Food and Forgiveness: A Review of Grand Concourse


Phyllis Graber Jensen/Bates College

Dawrin Silfa ’21, right, played Oscar, the handsome janitor of the soup kitchen. Perla Figuereo ’21, center, played Shelley, a chef and Emily Diaz ’23, right, played Emma, a college dropout.

At the start of her shift, chef Shelley, played by Perla Figuero ‘21, starts the timer on her microwave and recites the following prayer: “I pray for all people, for all places where there is war or famine, I pray for our community, for justice for immigrants.” Feeling exhausted and hopeless, she gives up on her worship, asking for forgiveness. 

The kitchen’s head chef, Shelley, Played by Perla Figuereo ‘21, runs a notoriously tight ship but is grappling with the guilt of losing passion and drive for her job in “Grand Concourse.” (Phyllis Graber Jensen/Bates College)

“Grand Concourse,” a play written by Heidi Shreck and directed by Nicky Longo ‘21, is a work that demands its viewers to reflect in the same way; it explores how our intentions align with their impacts and how far we can extend ourselves in our ability to forgive.

“Grand Concourse” tells the story of a soup kitchen in the Bronx, N.Y. The kitchen’s head chef, Shelley, runs a notoriously tight ship but is grappling with the guilt of losing passion and drive for her job. At the onset of her misgivings, she meets Emma (Emily Diaz ‘23), an unpredictable college dropout who begins working at the kitchen. Emma and Shelley are accompanied by Oscar (Darwin Silfa ’21), a cool and confident maintenance worker, and Frog, a spirited, frequent customer of the kitchen played by Professor of French and Francophone Studies Kirk Reade.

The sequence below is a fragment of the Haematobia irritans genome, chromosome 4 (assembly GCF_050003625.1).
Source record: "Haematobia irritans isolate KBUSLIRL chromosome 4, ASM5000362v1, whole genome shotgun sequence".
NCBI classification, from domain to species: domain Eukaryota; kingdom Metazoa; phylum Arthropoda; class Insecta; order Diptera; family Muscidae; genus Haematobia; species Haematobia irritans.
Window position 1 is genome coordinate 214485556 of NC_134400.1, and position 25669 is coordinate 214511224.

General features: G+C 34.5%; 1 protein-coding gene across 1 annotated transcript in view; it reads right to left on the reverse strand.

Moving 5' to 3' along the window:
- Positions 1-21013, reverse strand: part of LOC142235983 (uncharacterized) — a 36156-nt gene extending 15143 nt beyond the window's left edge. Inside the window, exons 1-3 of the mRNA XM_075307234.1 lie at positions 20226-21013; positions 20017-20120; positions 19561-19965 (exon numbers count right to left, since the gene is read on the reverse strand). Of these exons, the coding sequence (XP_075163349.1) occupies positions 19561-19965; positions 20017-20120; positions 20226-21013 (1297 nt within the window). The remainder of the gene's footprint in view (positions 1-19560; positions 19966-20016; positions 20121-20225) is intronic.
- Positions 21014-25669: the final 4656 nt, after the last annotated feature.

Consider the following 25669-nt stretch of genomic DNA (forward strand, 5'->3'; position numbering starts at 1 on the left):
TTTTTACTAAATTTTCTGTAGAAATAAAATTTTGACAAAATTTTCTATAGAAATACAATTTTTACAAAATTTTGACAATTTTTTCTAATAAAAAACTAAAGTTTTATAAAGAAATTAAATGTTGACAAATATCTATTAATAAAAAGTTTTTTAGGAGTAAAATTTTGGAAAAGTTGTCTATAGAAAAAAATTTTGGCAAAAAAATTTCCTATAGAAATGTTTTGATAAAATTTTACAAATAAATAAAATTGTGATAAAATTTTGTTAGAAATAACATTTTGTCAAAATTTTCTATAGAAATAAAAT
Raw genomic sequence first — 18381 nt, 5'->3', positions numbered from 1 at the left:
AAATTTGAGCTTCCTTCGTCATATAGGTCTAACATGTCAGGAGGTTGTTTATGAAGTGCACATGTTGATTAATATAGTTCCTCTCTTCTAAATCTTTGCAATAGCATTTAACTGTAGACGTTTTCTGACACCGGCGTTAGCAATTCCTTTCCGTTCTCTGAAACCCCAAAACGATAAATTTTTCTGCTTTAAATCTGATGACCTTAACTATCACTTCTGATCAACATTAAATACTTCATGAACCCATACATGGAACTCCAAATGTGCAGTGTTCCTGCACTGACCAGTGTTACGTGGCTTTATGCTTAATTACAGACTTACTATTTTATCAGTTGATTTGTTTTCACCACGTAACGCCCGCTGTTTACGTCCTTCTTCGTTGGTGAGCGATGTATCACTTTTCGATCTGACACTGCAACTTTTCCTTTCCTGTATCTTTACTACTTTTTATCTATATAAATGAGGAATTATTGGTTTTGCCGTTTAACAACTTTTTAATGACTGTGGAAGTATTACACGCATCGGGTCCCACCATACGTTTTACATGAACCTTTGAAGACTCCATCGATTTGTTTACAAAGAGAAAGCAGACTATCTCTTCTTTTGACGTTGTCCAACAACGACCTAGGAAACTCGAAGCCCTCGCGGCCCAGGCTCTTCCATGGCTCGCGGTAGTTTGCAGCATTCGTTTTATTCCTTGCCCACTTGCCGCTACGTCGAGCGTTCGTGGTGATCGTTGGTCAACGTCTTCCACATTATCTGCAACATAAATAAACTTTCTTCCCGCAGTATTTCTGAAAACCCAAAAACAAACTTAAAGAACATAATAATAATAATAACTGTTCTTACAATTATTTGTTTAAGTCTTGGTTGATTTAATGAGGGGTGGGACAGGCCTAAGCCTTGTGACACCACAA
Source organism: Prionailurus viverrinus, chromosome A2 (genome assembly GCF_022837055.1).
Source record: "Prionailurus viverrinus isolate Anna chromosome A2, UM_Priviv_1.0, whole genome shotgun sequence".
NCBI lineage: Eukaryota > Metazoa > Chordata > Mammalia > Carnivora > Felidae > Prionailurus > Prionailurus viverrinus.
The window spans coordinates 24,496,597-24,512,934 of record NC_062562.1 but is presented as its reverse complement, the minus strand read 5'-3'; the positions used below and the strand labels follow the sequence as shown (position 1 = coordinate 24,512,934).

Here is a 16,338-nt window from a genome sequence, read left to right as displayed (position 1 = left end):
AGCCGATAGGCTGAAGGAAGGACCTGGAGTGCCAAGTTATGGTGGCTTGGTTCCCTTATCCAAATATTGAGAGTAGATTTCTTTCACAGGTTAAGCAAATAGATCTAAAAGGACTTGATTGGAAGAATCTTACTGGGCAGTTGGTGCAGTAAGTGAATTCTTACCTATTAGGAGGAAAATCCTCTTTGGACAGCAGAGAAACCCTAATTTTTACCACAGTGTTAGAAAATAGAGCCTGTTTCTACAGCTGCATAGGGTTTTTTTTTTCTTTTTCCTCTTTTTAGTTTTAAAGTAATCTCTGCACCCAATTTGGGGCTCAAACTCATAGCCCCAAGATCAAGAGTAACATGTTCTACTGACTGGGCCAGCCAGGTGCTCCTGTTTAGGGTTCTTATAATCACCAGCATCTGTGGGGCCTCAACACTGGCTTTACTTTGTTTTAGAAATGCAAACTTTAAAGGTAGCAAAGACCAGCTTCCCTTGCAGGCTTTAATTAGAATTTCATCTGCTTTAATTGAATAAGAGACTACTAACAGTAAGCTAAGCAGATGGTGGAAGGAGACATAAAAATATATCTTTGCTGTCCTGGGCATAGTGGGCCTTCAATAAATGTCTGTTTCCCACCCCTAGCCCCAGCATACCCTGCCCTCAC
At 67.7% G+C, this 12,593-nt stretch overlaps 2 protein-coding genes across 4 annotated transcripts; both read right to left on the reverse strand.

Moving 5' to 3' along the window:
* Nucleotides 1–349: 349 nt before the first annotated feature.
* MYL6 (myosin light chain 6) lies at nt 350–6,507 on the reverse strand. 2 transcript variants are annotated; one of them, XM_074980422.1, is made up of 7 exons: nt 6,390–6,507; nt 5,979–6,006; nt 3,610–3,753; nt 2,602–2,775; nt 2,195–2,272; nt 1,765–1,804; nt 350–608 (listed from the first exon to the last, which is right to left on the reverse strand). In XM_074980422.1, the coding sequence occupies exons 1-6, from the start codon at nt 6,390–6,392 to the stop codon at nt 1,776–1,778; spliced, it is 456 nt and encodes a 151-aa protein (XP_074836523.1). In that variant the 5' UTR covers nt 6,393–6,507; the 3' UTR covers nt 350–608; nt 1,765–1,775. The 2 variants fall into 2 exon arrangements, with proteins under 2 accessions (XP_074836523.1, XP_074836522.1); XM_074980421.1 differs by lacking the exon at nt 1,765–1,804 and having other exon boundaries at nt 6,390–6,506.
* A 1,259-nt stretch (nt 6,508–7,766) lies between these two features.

Throughout the play, audience members see the way that characters of contrasting attitudes and backgrounds come together when dealing with their own internal conflicts. Emma’s struggle with mental illness and the stage of tumult she is in in her life clashes with Shelley’s stringent adherence to consistency, demanding that the characters have no choice but to learn from each other or remain stuck in gridlock. 

A scene that exemplifies the difficult relationships between the kitchen workers is when it is revealed that Emma has been lying about the fact that she is suffering from cancer, and the rest of the characters are forced to grapple with the false image that she was projecting to them throughout their relationship. 

Each role within the four-person production quite literally brings a different perspective to the table — the centerpiece of the play’s set features a counter in the middle of a fluorescently lit room, which is the sole location in which the play takes place. This setting was made especially intimate due to the COVID-19 occupancy limits for the play, which only allowed nine students at a time into the Gannett Theater to view the show. 

Viewers were made to feel like flies on the walls of this kitchen, peering into intense and utterly human interactions going on inside. The only allusion to the outside world was the sound effects of soup kitchen patrons lined up outside of the swinging doors, a reminder of yet another dichotomy within the play — those who assumed the position of volunteers, and those who were on the receiving end of their work. 

Editors Note: “Grand Concourse” was directed by Nicky Longo ‘21 for his senior thesis, and is but one example of the impressive productions put on by graduating students within the theatre department. For more information on upcoming performances, check the announcements on Bates Today, or follow the Bates Theater and Dance instagram page,